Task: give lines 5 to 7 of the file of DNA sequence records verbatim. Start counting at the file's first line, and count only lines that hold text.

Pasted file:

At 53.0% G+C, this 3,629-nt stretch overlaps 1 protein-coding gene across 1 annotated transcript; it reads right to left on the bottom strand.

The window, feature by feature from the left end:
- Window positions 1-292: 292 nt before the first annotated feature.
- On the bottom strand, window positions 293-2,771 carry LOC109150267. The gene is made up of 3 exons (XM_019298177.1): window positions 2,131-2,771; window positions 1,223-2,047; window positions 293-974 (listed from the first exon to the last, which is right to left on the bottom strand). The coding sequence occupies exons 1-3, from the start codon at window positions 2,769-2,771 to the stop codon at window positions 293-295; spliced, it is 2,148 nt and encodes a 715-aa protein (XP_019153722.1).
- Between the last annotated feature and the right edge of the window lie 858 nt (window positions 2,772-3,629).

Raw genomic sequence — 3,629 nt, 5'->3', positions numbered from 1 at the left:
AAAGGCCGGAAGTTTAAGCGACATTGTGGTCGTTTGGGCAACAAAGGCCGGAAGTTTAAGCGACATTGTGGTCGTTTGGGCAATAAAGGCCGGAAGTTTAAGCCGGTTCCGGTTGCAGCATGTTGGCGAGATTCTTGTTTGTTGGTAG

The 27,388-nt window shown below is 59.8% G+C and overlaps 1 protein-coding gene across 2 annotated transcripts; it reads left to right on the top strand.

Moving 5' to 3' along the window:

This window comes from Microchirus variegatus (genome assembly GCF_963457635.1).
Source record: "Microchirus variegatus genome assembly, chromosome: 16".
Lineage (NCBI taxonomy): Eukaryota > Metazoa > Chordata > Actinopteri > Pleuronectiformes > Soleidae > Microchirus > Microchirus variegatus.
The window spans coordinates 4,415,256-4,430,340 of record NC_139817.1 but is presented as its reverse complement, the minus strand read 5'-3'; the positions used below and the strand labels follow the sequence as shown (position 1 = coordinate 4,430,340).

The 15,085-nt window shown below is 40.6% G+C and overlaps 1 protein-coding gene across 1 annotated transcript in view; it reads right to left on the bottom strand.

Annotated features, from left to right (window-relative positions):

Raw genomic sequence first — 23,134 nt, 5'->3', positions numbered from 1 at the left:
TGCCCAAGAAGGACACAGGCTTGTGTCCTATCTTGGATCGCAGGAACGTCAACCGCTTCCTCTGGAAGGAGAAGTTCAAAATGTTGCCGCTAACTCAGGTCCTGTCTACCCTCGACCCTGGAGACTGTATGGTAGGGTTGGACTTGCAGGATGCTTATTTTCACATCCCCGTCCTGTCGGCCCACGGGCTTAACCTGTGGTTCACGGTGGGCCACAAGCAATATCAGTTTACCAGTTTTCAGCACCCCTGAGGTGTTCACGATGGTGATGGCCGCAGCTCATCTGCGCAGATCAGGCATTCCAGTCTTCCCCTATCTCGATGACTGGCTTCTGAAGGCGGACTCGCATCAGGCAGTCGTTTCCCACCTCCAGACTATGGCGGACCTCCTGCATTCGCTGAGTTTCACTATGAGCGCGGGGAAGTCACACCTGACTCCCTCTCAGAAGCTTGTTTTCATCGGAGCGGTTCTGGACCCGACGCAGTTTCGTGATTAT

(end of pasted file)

- Between the last annotated feature and the right edge of the window lie 858 nt (window positions 2,772-3,629).

Raw genomic sequence — 3,629 nt, 5'->3', positions numbered from 1 at the left:
AAAGGCCGGAAGTTTAAGCGACATTGTGGTCGTTTGGGCAACAAAGGCCGGAAGTTTAAGCGACATTGTGGTCGTTTGGGCAATAAAGGCCGGAAGTTTAAGCCGGTTCCGGTTGCAGCATGTTGGCGAGATTCTTGTTTGTTGGTAG